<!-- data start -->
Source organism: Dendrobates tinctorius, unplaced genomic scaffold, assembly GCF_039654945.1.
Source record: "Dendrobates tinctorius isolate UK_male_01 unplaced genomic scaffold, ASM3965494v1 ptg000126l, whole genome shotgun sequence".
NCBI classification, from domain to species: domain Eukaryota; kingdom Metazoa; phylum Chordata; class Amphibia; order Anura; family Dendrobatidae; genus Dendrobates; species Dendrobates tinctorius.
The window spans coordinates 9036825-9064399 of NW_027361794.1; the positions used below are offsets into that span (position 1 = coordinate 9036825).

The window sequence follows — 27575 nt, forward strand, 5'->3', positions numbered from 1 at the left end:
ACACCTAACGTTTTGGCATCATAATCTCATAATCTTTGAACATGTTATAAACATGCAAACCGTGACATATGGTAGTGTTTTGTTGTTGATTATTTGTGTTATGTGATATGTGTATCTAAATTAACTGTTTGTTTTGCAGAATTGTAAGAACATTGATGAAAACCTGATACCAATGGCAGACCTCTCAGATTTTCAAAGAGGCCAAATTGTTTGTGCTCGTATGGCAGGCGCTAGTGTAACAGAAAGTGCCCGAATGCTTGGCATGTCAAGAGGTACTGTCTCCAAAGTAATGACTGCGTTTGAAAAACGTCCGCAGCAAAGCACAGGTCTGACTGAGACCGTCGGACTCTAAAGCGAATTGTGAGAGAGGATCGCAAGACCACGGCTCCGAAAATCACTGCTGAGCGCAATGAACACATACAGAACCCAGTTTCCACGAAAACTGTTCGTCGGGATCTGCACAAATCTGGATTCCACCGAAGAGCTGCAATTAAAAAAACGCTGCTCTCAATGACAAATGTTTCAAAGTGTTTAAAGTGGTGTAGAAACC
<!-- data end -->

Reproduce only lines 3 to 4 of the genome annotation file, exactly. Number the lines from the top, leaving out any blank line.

NCBI classification, from domain to species: domain Eukaryota; kingdom Metazoa; phylum Chordata; class Amphibia; order Anura; family Dendrobatidae; genus Dendrobates; species Dendrobates tinctorius.
The window spans coordinates 9036825-9064399 of NW_027361794.1; the positions used below are offsets into that span (position 1 = coordinate 9036825).